Plant of the week: Shrub roses
Now’s the time to plant them bare-root, and it’s cheaper too!
Everyone loves roses, but these days few can afford the luxury of a dedicated rose garden, or even a bed full of gawky Hybrid Teas and Floribundas. With space at a premium, roses are now integrated among other plantings, particularly perennials, and must be repeatflowering and with effective disease resistance, which is why shrub-types have become the go-to roses of choice.
The group comprises a number of different types, notably rugosas, hybrid musks, both modern and English roses and ground cover types, collectively possessing a tough, shrubby constitution, well-clothed in foliage. Their variety of habits also lends them versatility, with some making climbers, if pruned and shaped accordingly, others happy in pots, while others are effective at covering the ground.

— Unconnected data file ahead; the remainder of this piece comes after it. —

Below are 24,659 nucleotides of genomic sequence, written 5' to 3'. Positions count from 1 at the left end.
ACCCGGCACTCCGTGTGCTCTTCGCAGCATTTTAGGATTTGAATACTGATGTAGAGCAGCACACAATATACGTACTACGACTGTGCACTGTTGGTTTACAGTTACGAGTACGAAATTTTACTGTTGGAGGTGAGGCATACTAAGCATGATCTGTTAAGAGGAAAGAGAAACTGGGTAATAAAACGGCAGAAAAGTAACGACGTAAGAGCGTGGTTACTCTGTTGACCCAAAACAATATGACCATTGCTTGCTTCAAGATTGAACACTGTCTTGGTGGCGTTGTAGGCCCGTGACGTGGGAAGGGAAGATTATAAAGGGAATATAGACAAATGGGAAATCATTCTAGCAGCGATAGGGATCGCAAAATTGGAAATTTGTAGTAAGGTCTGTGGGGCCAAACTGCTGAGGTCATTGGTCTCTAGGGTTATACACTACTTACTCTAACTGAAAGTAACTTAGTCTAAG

The English roses, bred in the last 30 years by David Austin are justifiably popular, with old-fashioned floral styling and good to excellent fragrance on a 1.2m (4ft) shrub. Others come from earlier breeders such as Edwardian rosarian Joseph Pemberton, who bred ‘Felicia’, or Ann Bentall, who introduced ‘Buff Beauty’ and ‘Ballerina’, while there are also striking selections from wild species, such as Rosa rugosa. All are easy to grow and our selection here gives an indication of the range available, all of which can be planted bareroot from now until May.
On receiving your bare-root plant, untangle the root system and prune off any roots that are broken. Trim back over long roots to 20-30cm (8in-1ft). Pop the bush in a bucket of clean, cold water for a couple of hours. You can also use a mycorrhizal root dip to aid establishment or mix similar preparations into the planting soil, adding a slow-release fertiliser. Plant with the graft point just buried below soil level, firm in soil and
water in. Prune shoots so they’re uncrossed and evenly spaced.